Synopsis: Molecular Memory for Light

Hydrogen molecules act as a fast and efficient memory storage for light pulses.
Synopsis figure
P. J. Bustard et al., Phys. Rev. Lett. (2013)

Quantum processors, like their classical counterparts, will need fast and reliable memories to store and retrieve information as superpositions of states. Researchers are pursuing several photonic technologies, among others, to achieve this by storing quantum information in specially prepared solids, ions, and atomic vapors. Philip Bustard and colleagues at the National Research Council (NRC) of Canada, Ontario, have now investigated another kind of storage medium: the vibrational modes of molecules. Their experiments, published in Physical Review Letters, demonstrate that the system can act as a fast and efficient molecular quantum memory.

Bustard et al. sent 100-femtosecond laser pulses into a cell filled with H2 to map photons onto an ensemble vibrational coherence and read out the photons after a delay time. In the writing process, the laser pulses scatter inelastically from the H2, leaving the molecules in a vibrationally excited state. Reading is achieved by using the pulses to kick the molecules back to the ground state, with the re-emission of the stored photons.

The NRC researchers measured write efficiencies of nearly 30% and readout efficiencies of more than 60%, depending on gas pressure, and they were able to store the photons for as long as a nanosecond. The authors also demonstrated that the memory was coherent and linear, which are essential for a quantum memory. And because the bandwidth of the memory is well matched to existing femtosecond photon sources, the authors hope this proof-of-principle result may lead to fast photon memories capable of fitting on a microchip. The scheme offers a number of advantages over other methods, principally that such photon memories could work at terahertz speed, while alternative schemes are so far mostly limited to the gigahertz regime. – David Voss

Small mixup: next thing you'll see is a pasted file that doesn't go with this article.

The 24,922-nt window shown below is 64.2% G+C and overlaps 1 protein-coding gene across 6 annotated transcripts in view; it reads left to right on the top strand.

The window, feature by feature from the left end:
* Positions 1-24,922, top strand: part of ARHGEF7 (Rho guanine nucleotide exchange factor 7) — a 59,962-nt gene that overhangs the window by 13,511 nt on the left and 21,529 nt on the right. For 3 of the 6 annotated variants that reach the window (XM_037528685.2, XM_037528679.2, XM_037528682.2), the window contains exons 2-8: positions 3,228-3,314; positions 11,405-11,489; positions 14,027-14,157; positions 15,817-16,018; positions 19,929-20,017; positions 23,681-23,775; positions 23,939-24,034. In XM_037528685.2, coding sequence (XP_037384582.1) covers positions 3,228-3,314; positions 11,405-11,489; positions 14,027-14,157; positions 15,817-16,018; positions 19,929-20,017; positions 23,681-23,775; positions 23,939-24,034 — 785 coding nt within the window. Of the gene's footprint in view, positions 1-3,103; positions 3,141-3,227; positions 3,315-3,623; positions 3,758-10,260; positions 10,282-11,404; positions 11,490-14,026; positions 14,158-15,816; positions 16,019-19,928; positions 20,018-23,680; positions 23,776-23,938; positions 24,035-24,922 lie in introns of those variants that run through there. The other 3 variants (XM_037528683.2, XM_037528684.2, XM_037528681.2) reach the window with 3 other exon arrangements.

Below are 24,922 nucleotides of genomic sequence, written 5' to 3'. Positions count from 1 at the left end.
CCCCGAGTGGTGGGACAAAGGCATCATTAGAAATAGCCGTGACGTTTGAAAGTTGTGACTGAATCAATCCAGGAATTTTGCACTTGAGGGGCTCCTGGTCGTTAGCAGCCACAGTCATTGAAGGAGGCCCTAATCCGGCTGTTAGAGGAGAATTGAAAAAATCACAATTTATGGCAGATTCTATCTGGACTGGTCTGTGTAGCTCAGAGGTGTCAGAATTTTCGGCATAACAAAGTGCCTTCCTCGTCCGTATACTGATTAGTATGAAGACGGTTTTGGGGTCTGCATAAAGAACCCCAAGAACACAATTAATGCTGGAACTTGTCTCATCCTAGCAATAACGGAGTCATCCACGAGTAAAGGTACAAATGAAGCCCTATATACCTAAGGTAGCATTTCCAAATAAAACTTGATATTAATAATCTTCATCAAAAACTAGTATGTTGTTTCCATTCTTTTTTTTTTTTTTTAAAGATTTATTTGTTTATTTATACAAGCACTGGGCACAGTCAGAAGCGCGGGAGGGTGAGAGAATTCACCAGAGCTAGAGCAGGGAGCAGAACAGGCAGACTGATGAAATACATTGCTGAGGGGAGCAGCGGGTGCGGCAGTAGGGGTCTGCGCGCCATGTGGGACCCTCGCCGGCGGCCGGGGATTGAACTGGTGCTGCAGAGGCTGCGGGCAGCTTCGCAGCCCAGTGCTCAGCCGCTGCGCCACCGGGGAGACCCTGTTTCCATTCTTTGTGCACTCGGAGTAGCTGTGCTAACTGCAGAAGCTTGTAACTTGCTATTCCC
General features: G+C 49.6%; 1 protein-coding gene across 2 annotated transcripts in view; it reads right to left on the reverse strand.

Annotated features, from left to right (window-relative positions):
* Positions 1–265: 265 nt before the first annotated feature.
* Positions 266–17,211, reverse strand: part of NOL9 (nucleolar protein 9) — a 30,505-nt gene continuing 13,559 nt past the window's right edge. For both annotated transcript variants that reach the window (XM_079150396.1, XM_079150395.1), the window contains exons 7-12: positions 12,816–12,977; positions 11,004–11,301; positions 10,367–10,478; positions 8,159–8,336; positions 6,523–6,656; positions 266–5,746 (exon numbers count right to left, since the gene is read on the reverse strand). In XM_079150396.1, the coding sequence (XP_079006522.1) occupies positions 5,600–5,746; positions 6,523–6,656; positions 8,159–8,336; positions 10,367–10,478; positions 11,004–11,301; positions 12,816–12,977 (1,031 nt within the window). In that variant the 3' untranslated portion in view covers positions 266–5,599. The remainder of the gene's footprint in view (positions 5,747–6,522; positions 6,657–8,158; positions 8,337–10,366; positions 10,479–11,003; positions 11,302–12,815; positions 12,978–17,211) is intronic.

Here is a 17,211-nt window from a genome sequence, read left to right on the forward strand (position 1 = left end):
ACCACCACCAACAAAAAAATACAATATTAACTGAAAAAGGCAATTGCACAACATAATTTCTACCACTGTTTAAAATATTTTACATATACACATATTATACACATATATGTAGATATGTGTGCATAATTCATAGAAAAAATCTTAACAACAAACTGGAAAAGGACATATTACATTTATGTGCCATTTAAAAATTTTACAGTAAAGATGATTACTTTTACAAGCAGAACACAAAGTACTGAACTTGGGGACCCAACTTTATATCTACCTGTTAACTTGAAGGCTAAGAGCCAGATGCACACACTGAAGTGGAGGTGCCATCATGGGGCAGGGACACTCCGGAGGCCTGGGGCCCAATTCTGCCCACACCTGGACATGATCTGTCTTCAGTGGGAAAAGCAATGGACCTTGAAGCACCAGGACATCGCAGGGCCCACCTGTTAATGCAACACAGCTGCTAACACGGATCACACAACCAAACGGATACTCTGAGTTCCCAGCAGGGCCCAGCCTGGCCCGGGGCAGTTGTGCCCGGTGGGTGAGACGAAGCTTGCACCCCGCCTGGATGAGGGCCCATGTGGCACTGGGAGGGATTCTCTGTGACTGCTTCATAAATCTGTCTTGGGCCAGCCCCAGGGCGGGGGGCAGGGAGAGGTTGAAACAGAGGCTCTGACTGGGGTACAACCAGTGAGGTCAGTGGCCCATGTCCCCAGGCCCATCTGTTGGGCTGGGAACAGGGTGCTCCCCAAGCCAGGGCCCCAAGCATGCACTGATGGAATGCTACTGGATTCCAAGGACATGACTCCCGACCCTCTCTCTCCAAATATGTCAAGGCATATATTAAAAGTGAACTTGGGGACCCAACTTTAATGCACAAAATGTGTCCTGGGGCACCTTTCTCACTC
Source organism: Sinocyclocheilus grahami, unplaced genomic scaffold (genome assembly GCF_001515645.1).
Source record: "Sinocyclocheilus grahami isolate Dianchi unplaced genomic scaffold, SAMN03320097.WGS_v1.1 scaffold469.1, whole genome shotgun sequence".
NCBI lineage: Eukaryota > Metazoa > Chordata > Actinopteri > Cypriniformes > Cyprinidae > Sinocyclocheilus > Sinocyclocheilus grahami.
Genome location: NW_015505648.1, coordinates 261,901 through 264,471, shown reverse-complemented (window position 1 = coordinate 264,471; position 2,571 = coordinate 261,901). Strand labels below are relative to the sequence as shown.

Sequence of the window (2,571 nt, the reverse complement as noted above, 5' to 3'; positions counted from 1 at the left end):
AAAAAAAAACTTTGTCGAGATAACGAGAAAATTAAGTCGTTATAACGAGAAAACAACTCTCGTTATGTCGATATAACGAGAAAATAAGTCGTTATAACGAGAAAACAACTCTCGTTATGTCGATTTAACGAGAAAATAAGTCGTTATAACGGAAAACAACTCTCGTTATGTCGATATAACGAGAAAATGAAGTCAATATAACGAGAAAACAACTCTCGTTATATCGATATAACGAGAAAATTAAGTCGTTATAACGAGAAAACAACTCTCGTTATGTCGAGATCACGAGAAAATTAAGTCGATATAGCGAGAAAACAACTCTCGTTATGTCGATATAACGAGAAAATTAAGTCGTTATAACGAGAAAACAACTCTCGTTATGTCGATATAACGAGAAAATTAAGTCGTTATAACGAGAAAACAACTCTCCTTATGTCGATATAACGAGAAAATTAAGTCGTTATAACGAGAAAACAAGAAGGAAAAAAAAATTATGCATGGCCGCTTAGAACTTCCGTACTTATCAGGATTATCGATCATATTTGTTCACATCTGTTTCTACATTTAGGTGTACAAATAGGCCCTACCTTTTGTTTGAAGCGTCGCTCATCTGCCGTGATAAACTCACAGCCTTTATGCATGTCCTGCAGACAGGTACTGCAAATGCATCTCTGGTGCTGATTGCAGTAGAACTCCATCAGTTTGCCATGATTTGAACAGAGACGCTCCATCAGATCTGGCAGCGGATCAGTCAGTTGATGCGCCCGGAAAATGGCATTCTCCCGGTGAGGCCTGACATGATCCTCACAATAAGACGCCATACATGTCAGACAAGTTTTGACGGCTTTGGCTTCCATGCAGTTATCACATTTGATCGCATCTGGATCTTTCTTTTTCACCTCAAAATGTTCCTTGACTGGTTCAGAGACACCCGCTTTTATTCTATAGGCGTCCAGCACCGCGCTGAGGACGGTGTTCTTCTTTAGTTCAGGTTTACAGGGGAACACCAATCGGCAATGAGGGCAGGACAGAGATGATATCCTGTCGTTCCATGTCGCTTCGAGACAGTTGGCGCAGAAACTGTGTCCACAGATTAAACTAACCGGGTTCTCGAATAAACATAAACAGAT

Features

More Features »

Announcements

More Announcements »

Subject Areas

Atomic and Molecular PhysicsQuantum Information

Previous Synopsis

Next Synopsis

Related Articles

Focus: New View of Cold Atoms Flowing
Atomic and Molecular Physics

Focus: New View of Cold Atoms Flowing

A new technique produces an image of the flow of cold atoms through a channel, a potentially important tool for future cold-atom technology. Read More »

Viewpoint: Seeing Scrambled Spins
Atomic and Molecular Physics

Viewpoint: Seeing Scrambled Spins

Two experimental groups have taken a step towards observing the “scrambling” of information that occurs as a many-body quantum system thermalizes.   Read More »

Viewpoint: Type-II Dirac Fermions Spotted
Quantum Information

Viewpoint: Type-II Dirac Fermions Spotted

Three separate groups report experimental evidence of novel type-II Dirac quasiparticles, suggesting possible applications in future quantum technology. Read More »

More Articles